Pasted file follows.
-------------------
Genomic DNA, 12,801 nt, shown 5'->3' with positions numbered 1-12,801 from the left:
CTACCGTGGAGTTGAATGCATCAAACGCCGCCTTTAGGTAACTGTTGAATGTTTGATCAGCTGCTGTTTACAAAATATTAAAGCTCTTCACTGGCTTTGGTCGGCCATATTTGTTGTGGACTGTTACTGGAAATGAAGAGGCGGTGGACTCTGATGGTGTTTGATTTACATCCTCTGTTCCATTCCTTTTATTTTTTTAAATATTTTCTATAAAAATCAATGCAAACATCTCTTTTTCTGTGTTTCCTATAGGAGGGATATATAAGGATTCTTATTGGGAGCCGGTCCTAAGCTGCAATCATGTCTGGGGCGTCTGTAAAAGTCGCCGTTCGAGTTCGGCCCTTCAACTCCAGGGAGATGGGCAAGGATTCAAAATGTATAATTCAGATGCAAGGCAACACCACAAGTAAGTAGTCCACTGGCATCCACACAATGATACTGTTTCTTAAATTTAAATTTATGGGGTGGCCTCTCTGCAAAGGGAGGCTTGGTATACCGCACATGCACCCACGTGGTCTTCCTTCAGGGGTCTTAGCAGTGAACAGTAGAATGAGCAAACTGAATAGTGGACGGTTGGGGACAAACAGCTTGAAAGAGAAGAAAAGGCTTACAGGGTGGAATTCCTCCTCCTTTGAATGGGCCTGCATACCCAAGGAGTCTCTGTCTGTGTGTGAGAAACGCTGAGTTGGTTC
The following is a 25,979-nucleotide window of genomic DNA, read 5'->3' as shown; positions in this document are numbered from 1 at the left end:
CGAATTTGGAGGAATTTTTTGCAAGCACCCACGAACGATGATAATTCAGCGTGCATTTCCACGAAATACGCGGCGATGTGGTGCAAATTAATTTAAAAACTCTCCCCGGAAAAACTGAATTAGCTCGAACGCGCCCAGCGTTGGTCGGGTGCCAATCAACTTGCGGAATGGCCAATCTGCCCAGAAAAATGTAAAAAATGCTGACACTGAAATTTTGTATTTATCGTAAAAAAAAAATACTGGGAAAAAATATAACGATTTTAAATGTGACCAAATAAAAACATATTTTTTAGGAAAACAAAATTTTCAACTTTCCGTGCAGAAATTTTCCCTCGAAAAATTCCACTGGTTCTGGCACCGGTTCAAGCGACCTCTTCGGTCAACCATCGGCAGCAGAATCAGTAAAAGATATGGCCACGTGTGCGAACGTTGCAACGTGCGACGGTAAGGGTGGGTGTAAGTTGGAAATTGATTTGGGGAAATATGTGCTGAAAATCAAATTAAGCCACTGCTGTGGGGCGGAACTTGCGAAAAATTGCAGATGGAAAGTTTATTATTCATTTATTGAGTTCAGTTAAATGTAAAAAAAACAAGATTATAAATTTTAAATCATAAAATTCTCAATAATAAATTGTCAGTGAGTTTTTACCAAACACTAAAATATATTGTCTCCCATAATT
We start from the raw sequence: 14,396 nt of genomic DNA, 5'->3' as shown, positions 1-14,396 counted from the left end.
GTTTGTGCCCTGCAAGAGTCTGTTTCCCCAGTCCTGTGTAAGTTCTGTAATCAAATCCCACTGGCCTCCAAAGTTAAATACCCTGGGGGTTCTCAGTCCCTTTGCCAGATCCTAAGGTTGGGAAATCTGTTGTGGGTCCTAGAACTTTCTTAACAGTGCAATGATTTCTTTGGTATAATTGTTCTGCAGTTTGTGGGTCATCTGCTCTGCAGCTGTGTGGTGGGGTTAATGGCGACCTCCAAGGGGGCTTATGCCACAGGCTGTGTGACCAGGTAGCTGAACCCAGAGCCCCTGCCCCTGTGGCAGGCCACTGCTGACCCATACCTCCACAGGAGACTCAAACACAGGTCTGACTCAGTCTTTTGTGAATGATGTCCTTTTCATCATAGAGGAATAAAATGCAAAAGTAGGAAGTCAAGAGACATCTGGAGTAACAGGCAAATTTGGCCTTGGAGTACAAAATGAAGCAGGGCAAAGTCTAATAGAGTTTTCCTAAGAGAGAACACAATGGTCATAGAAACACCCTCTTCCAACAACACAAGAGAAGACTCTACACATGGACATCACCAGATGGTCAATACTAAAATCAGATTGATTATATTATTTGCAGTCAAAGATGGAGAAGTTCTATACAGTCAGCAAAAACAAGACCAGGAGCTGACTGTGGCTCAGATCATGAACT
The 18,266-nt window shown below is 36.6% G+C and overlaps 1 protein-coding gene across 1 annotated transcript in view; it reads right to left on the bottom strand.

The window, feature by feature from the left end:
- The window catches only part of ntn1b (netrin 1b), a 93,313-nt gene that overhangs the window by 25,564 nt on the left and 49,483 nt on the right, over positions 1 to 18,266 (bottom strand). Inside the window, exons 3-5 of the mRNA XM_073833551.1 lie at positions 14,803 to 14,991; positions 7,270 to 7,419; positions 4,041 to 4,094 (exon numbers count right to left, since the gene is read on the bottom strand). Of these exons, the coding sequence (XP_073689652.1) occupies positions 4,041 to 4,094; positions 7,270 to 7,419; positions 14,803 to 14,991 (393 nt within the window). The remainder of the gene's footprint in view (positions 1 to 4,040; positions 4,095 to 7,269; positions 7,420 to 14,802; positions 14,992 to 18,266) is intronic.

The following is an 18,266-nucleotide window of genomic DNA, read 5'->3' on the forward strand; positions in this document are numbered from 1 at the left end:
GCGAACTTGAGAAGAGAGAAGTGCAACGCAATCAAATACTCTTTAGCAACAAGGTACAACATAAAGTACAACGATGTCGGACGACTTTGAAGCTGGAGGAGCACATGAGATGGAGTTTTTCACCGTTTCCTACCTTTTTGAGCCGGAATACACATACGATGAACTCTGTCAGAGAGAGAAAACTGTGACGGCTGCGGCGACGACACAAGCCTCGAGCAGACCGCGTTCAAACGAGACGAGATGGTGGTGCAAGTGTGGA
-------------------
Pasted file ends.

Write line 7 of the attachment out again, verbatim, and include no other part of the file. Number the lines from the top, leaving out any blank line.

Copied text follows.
The 18,266-nt window shown below is 36.6% G+C and overlaps 1 protein-coding gene across 1 annotated transcript in view; it reads right to left on the bottom strand.